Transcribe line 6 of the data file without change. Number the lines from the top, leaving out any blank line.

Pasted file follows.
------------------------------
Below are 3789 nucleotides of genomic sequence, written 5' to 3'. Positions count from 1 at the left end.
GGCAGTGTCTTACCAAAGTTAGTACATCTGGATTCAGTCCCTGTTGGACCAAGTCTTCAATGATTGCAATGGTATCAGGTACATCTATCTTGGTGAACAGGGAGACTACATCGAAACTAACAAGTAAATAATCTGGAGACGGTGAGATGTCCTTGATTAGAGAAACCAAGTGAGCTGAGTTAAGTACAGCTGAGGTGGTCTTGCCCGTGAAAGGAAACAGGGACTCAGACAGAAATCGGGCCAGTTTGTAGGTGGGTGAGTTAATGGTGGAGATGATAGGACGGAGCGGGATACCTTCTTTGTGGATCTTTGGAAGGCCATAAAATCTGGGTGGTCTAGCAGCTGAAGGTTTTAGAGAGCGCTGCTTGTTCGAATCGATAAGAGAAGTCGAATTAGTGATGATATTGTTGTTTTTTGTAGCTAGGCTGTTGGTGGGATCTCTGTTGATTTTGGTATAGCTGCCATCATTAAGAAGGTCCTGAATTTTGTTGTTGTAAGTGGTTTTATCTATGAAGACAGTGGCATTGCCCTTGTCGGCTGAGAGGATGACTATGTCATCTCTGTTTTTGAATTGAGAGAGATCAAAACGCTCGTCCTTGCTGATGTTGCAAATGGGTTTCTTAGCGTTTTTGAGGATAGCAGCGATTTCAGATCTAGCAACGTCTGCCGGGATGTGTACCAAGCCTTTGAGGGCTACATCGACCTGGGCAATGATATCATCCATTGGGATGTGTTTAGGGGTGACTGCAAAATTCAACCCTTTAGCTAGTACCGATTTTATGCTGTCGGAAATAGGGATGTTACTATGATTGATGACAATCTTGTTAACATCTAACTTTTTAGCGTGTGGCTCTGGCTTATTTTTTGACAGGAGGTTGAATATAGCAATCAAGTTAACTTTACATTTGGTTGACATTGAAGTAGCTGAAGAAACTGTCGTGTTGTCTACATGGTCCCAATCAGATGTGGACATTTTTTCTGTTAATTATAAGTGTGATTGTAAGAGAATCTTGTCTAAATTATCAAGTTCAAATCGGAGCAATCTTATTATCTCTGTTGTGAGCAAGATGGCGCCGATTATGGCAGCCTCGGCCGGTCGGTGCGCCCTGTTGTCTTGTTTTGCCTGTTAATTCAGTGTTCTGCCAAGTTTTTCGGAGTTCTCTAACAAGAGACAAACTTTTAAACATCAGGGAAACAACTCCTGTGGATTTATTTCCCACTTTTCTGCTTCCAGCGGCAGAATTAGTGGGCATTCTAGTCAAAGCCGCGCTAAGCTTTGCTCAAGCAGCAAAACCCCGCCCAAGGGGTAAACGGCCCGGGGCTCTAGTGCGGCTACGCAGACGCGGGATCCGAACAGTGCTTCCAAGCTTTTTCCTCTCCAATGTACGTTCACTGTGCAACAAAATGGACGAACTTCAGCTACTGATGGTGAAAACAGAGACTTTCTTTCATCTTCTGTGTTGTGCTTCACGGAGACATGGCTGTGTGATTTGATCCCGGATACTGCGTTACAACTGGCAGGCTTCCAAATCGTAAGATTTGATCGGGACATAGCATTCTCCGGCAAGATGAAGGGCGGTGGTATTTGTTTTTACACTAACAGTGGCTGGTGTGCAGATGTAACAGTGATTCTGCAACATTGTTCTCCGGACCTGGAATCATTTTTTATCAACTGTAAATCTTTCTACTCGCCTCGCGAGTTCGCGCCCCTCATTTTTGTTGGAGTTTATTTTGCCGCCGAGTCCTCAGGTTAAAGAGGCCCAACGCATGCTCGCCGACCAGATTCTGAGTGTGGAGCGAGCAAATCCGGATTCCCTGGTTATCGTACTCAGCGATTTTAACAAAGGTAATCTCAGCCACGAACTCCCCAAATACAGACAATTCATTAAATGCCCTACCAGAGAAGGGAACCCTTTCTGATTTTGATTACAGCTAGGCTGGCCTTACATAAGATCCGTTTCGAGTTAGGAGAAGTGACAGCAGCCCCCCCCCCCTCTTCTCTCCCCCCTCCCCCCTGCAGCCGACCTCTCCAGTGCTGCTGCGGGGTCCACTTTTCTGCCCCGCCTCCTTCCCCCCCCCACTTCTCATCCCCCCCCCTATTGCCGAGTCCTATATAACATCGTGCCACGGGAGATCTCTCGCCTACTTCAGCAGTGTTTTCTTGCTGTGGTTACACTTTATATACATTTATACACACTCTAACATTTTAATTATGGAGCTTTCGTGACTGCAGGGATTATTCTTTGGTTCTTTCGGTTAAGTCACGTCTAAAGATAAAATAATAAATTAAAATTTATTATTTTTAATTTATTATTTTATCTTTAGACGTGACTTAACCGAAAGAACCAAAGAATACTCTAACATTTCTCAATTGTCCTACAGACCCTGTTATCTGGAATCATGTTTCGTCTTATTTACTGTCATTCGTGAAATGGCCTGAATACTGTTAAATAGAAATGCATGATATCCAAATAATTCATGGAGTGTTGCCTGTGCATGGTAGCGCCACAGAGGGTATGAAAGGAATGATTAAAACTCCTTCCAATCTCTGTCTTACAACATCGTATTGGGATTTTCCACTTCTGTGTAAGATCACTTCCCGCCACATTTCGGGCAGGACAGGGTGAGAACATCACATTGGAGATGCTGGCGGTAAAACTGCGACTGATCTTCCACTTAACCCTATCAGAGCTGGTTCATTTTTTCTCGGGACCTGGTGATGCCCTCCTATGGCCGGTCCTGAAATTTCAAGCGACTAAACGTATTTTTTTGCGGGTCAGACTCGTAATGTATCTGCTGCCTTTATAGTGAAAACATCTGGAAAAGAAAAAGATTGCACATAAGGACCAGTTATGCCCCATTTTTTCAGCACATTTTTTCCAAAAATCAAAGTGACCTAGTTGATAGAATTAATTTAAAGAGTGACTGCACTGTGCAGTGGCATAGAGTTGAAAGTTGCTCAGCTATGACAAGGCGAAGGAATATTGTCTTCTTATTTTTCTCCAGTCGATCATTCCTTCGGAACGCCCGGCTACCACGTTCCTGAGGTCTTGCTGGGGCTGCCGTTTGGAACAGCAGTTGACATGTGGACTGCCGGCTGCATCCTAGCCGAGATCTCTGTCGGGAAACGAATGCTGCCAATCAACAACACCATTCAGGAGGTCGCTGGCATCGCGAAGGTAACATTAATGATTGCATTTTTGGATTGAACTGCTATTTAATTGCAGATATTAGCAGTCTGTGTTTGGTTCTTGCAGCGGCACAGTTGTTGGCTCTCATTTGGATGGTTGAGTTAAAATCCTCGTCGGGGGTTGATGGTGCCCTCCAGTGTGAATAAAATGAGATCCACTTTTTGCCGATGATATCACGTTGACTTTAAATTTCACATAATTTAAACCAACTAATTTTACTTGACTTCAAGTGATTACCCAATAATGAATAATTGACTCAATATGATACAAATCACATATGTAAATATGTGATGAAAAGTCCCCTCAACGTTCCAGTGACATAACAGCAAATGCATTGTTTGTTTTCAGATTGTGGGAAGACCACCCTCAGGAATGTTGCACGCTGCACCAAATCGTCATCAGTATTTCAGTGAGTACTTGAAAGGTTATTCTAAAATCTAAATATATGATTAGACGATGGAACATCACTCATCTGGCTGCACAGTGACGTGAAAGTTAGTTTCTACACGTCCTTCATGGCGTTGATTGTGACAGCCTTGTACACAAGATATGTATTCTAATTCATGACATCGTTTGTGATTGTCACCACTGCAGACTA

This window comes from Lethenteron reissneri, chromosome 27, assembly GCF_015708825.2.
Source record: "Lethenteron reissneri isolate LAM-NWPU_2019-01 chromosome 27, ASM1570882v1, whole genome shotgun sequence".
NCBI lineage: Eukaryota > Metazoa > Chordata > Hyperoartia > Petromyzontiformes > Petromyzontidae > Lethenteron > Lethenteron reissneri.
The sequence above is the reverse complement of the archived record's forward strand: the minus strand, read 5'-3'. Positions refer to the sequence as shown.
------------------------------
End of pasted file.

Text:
The sequence above is the reverse complement of the archived record's forward strand: the minus strand, read 5'-3'. Positions refer to the sequence as shown.